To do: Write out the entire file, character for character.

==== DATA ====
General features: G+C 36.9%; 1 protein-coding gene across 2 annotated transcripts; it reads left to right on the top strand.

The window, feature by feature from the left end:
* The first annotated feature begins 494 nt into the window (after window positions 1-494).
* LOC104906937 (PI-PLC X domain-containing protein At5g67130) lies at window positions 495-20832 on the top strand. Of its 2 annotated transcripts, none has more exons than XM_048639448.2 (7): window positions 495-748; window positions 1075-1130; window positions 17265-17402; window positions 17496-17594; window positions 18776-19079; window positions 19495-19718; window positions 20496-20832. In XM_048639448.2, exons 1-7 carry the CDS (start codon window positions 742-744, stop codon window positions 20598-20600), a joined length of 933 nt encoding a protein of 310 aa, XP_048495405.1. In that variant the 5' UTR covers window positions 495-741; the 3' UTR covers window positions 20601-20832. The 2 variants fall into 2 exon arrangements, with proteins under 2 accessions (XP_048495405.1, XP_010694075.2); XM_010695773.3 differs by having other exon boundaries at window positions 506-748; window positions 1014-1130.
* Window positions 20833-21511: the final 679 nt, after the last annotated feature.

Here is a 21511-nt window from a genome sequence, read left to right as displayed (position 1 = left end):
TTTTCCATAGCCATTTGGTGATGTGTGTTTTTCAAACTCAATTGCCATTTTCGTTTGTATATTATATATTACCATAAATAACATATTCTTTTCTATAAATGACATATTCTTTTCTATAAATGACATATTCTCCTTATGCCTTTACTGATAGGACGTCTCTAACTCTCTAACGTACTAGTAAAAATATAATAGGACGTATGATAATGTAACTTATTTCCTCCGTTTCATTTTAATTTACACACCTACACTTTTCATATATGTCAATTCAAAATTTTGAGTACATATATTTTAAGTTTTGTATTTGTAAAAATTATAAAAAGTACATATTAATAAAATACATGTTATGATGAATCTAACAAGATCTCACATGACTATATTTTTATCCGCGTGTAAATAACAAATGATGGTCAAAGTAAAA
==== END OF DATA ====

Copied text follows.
General features: G+C 36.9%; 1 protein-coding gene across 2 annotated transcripts; it reads left to right on the top strand.

The window, feature by feature from the left end:
* The first annotated feature begins 494 nt into the window (after window positions 1-494).
* LOC104906937 (PI-PLC X domain-containing protein At5g67130) lies at window positions 495-20832 on the top strand. Of its 2 annotated transcripts, none has more exons than XM_048639448.2 (7): window positions 495-748; window positions 1075-1130; window positions 17265-17402; window positions 17496-17594; window positions 18776-19079; window positions 19495-19718; window positions 20496-20832. In XM_048639448.2, exons 1-7 carry the CDS (start codon window positions 742-744, stop codon window positions 20598-20600), a joined length of 933 nt encoding a protein of 310 aa, XP_048495405.1. In that variant the 5' UTR covers window positions 495-741; the 3' UTR covers window positions 20601-20832. The 2 variants fall into 2 exon arrangements, with proteins under 2 accessions (XP_048495405.1, XP_010694075.2); XM_010695773.3 differs by having other exon boundaries at window positions 506-748; window positions 1014-1130.
* Window positions 20833-21511: the final 679 nt, after the last annotated feature.

Here is a 21511-nt window from a genome sequence, read left to right as displayed (position 1 = left end):
TTTTCCATAGCCATTTGGTGATGTGTGTTTTTCAAACTCAATTGCCATTTTCGTTTGTATATTATATATTACCATAAATAACATATTCTTTTCTATAAATGACATATTCTTTTCTATAAATGACATATTCTCCTTATGCCTTTACTGATAGGACGTCTCTAACTCTCTAACGTACTAGTAAAAATATAATAGGACGTATGATAATGTAACTTATTTCCTCCGTTTCATTTTAATTTACACACCTACACTTTTCATATATGTCAATTCAAAATTTTGAGTACATATATTTTAAGTTTTGTATTTGTAAAAATTATAAAAAGTACATATTAATAAAATACATGTTATGATGAATCTAACAAGATCTCACATGACTATATTTTTATCCGCGTGTAAATAACAAATGATGGTCAAAGTAAAA